I really wanted an opportunity to reduce my carbon footprint by getting rid of my gas stove and going to an induction cooktop. But alas, I live in West Virginia. Here there is no commercial option to replace methane with electricity generated without the aid of fossil fuels. In fact, in this state, we still receive 91% of our electricity from coal – the fuel source with the most possible emissions of carbon dioxide. In this state, we have to be dragged kicking and screaming into the current age, since we want to segregate ourselves in the past when America was great.
In this state, those companies who wish to insure they have a source of low carbon energy are viewed as radical woke environmentalists, and the legislature has made it extremely difficult to implement alternative energy sources. At the residential level, the state has left in place roadblocks against any form of community solar energy, which is about the only option I would have since our house alignment is not conducive to installing solar panels. See, we love coal in this state, and we will do our best to ensure we use this fuel source until we’ve stripped every minimal vein from under our feet. Yes, strip mining is still a thing, only we use explosives to rip off the tops of ridges in order to gain access to the black gold still in the ground. Putting the surface back into some semblance of the previous terrain? Yes, that is what the law says you should do, but even the most responsible companies kind of punt on this, leaving a slightly rolling surface good for – well, just what is this ground good for, once the top soil has been blasted away leaving behind only rubble. More on this later.
Coal mining is macho. The image in this state of a young, virile male coal miner leaving in the morning with their lunch bucket in hand, off to fulfill some companies plan to provide fuel for power plants. This image is strong and resilient. Why bother getting an education since you will likely be involved in extracting coal from the ground for a living? And make no mistake, it is a good living. It is the only job capable of sustaining a middle-class lifestyle in much of this state. But there is so much to coal mining that is bad. Since the veins of coal are so thin, any method of extracting the coal involves much more exposure to rock dust. Rock dust? Try almost pure silica. Increased exposure to silica is fueling an epidemic of black lung among the same young, virile miners mentioned earlier. Whereas black lung used to affect miners in their 50’s, this new variety is hitting younger miners, often in their 30’s and 40’s.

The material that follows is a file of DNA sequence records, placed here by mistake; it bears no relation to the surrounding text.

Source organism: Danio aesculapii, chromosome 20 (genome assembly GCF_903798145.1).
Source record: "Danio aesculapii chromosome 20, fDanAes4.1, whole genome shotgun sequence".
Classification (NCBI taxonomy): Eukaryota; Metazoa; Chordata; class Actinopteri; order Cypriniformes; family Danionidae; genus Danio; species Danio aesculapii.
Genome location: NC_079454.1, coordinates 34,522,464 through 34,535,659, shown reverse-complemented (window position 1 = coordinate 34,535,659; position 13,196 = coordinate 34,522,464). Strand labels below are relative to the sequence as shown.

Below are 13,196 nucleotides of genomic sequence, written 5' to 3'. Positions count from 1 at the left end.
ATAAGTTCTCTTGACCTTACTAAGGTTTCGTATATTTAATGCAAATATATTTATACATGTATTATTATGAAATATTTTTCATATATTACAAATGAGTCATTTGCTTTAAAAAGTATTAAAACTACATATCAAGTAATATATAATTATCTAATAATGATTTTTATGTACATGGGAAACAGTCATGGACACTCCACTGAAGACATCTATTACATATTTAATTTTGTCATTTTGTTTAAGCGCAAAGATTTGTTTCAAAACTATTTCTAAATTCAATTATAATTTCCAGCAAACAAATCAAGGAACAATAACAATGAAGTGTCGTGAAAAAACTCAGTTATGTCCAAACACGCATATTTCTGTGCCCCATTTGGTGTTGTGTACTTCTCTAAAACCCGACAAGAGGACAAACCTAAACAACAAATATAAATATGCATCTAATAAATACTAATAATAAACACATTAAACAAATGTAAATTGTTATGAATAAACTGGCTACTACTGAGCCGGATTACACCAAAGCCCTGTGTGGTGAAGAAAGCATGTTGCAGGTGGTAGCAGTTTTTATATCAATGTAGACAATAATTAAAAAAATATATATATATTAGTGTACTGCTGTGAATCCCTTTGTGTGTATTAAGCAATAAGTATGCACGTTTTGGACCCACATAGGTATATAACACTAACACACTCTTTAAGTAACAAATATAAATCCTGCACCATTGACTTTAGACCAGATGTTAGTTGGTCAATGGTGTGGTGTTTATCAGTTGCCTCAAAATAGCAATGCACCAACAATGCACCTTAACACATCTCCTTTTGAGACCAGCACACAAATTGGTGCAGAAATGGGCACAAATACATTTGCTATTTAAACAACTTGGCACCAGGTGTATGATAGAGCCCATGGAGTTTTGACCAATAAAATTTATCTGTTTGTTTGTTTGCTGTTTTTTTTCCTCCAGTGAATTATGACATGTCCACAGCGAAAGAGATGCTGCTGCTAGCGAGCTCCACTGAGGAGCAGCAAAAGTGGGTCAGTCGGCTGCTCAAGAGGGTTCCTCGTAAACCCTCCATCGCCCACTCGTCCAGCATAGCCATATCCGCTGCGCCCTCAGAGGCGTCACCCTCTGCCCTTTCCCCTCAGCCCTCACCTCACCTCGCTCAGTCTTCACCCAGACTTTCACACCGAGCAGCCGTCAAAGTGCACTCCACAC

Black lung is not the only problem. Especially when engaging in mountain top removal, the tailings are pushed over the side of the mountain. Selenium is one of the components in the rock other than silica, and it leaches out of the exposed rocks and is released into the disturbed streams. There it can lead directly to fish kills, or indirectly lead to human disease via rudimentary water services requiring the use of the degraded water. And remember, in order to remove the rocks atop of the coal, explosives are used to blast off the overburden. The dust from these blasts settles down in the area, causing exposure to silica dust even for those who do not benefit from mining jobs. In all, a lousy way to free up a burnable resource.
Of course, we should not worry about the end product of coal combustion. Carbon dioxide is a necessary resource for plants, at least that’s what I read in anti-global warming tracts. But what is not stated (perhaps due to an antipathy towards evolution) is that existing plants are finely tuned to their current environment. Changing two of the components necessary for growth (temperature and carbon dioxide) at the same time is, as the movies have said, Risky Business. Of course, most of those who deny that climate change is real and caused by human emissions hold sway at local political levels. We see that in West Virginia where one of the State Senators with jurisdiction over coal adoration has called renewable energy a “fairy tale”. Well, sir, my education was as a chemical engineer, and in my pursuit of that education I took several semesters of thermodynamics and atmospheric science. For humanity to have the hubris to return much of the carbon sequestered over millions of years into the atmosphere in a geological eye blink and not expect any unanticipated consequences is indeed, folly. I do not care that carbon dioxide is only several hundred parts per million in the atmosphere. Greatly increasing that amount will not cause Eden to break out over all of earth. We will instead see instability of weather patterns (polar vortex invasions in winter), flooding events in summer (warmer air can contain more moisture and the increase is exponential), and an increase in what is considered clear weather flooding due to sea rise.
Earlier I referred to the land made mainly level after reclamation from mountaintop removal. What can such land be used for? Since the topsoil was scattered to the winds, the remaining soil makes a poor candidate for any growing activity. It is well suited, though, for solar farms, since this will not displace productive farmland. Can we adjust to a passive energy source after having depended upon land disruption for so long to feed the coal industrial complex? We will have to examine our soul as a state and summon the will to make legislative changes that support this change, rather than consider it a “fairy tale” suitable only for those with gossamer wings. This transition has started in West Virginia, but it is an exception, even at this late date.